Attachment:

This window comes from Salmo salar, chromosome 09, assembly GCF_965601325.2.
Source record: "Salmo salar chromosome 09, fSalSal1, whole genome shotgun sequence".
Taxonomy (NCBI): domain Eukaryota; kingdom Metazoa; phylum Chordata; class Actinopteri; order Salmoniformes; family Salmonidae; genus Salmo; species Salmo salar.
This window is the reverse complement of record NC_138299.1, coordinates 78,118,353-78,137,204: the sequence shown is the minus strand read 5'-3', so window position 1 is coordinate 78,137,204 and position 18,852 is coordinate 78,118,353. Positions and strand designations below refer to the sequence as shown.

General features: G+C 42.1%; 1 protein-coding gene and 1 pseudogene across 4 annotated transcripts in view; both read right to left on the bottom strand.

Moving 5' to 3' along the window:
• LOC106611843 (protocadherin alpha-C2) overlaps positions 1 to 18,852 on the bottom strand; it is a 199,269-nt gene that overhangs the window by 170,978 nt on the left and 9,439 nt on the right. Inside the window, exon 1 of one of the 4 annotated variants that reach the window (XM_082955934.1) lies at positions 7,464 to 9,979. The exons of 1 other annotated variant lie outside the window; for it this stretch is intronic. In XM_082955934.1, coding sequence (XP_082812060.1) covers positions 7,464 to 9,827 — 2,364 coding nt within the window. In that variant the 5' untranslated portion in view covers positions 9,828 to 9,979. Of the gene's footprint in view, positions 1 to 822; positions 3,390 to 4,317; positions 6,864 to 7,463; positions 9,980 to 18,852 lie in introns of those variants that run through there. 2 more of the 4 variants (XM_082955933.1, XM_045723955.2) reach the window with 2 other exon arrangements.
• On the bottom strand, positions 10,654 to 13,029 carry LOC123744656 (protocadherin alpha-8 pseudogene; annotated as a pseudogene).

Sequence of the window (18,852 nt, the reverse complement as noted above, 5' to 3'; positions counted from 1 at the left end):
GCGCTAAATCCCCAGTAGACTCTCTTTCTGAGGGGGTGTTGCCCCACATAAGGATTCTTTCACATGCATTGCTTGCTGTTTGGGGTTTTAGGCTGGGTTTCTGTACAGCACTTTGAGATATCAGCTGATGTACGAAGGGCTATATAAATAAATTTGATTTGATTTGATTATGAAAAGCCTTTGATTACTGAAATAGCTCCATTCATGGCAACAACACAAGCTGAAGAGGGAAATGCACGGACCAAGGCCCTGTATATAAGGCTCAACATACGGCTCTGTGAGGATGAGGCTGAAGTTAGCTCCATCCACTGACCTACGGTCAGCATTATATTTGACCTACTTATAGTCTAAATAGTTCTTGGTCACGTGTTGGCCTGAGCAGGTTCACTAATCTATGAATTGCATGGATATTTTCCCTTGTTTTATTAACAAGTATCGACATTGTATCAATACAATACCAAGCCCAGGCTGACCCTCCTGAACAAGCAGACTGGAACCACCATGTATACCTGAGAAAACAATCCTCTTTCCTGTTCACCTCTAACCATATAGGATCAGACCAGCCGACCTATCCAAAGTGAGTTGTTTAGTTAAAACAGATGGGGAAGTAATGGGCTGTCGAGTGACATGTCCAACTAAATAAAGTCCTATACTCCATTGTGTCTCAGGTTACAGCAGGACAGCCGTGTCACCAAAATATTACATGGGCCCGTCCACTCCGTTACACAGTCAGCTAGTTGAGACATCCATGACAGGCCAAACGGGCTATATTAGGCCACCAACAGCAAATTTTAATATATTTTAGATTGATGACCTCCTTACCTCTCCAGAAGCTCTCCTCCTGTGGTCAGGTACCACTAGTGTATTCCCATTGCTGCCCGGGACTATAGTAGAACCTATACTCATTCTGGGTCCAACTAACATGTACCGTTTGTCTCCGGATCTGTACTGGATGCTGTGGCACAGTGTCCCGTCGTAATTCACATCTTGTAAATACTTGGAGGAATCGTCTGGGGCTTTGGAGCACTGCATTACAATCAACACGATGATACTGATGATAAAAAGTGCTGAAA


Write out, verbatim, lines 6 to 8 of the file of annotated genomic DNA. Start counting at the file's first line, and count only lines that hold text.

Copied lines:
Moving 5' to 3' along the window:
• LOC106611843 (protocadherin alpha-C2) overlaps positions 1 to 18,852 on the bottom strand; it is a 199,269-nt gene that overhangs the window by 170,978 nt on the left and 9,439 nt on the right. Inside the window, exon 1 of one of the 4 annotated variants that reach the window (XM_082955934.1) lies at positions 7,464 to 9,979. The exons of 1 other annotated variant lie outside the window; for it this stretch is intronic. In XM_082955934.1, coding sequence (XP_082812060.1) covers positions 7,464 to 9,827 — 2,364 coding nt within the window. In that variant the 5' untranslated portion in view covers positions 9,828 to 9,979. Of the gene's footprint in view, positions 1 to 822; positions 3,390 to 4,317; positions 6,864 to 7,463; positions 9,980 to 18,852 lie in introns of those variants that run through there. 2 more of the 4 variants (XM_082955933.1, XM_045723955.2) reach the window with 2 other exon arrangements.
• On the bottom strand, positions 10,654 to 13,029 carry LOC123744656 (protocadherin alpha-8 pseudogene; annotated as a pseudogene).